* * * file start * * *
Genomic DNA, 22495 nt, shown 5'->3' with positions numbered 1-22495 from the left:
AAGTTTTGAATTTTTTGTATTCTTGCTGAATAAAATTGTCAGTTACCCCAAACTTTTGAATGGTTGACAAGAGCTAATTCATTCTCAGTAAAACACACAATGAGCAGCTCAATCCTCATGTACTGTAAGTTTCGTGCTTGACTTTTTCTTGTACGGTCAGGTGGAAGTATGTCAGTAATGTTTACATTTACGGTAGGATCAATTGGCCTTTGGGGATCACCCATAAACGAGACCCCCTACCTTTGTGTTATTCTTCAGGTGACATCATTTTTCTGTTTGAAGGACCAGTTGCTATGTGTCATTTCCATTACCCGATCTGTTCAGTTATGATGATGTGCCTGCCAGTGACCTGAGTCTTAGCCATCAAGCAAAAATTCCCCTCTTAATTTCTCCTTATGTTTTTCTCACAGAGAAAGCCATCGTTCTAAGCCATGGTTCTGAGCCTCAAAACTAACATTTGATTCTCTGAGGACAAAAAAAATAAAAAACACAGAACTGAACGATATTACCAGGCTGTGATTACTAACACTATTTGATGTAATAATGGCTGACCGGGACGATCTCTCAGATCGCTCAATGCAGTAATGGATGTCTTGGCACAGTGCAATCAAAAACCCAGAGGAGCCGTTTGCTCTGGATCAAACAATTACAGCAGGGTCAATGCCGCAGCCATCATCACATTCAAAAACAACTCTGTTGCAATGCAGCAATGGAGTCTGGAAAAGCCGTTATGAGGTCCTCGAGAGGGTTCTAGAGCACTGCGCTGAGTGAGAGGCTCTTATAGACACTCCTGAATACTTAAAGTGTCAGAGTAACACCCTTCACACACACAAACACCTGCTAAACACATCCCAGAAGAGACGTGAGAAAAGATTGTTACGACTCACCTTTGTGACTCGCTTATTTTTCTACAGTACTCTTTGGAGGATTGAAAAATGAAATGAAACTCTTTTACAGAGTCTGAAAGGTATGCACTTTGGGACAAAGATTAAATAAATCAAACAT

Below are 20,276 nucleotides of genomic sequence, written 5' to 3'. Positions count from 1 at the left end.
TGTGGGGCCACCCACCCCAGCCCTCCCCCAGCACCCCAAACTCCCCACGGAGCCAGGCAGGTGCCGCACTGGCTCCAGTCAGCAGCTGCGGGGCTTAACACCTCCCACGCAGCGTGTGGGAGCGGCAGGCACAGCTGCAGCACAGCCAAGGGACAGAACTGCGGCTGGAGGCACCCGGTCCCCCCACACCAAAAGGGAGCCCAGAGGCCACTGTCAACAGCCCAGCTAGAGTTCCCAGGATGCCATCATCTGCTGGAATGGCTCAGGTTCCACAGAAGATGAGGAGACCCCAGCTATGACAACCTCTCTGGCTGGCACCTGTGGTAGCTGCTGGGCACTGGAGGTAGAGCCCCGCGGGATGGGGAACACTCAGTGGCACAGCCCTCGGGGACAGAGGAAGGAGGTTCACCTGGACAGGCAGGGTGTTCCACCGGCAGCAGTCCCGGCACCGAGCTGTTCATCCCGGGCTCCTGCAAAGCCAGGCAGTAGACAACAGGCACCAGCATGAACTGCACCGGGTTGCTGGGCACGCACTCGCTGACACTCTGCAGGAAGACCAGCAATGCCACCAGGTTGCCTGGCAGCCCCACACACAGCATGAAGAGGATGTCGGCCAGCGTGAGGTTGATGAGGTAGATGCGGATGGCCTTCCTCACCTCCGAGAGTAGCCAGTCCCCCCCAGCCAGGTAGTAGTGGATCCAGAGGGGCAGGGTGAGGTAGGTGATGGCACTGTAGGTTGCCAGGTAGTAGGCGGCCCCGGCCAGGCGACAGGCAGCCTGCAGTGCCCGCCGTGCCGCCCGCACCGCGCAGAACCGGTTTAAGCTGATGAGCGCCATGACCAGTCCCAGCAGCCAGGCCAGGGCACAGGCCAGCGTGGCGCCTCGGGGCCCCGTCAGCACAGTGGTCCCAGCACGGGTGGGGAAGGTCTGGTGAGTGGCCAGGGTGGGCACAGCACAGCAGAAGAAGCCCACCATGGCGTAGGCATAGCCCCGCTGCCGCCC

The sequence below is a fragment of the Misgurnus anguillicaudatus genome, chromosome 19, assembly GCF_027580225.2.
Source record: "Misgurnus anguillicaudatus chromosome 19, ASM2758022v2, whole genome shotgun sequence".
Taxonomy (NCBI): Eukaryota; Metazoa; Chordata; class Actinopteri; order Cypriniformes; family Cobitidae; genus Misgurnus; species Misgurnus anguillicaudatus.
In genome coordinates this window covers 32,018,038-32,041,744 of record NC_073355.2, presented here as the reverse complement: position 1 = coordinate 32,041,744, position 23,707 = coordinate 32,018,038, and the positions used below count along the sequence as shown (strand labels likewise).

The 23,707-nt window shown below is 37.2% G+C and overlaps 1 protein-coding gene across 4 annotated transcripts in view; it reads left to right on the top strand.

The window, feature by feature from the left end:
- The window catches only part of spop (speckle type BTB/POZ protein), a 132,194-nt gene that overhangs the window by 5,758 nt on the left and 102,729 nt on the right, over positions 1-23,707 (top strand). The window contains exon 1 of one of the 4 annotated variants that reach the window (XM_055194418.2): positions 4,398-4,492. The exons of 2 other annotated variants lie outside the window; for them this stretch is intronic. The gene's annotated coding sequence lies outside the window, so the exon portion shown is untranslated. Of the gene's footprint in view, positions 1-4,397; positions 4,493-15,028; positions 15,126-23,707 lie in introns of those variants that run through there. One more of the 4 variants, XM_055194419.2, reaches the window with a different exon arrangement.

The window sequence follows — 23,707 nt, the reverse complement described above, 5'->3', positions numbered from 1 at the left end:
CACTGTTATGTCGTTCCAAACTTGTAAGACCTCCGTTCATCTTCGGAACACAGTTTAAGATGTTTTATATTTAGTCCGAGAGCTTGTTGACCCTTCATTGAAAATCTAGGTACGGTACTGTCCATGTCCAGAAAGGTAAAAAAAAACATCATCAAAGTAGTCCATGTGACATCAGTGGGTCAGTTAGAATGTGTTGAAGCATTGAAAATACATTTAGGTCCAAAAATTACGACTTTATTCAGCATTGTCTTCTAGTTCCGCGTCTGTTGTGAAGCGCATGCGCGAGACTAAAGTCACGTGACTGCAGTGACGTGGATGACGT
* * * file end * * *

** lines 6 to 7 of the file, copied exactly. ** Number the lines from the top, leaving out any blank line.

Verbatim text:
Source record: "Misgurnus anguillicaudatus chromosome 19, ASM2758022v2, whole genome shotgun sequence".
Taxonomy (NCBI): Eukaryota; Metazoa; Chordata; class Actinopteri; order Cypriniformes; family Cobitidae; genus Misgurnus; species Misgurnus anguillicaudatus.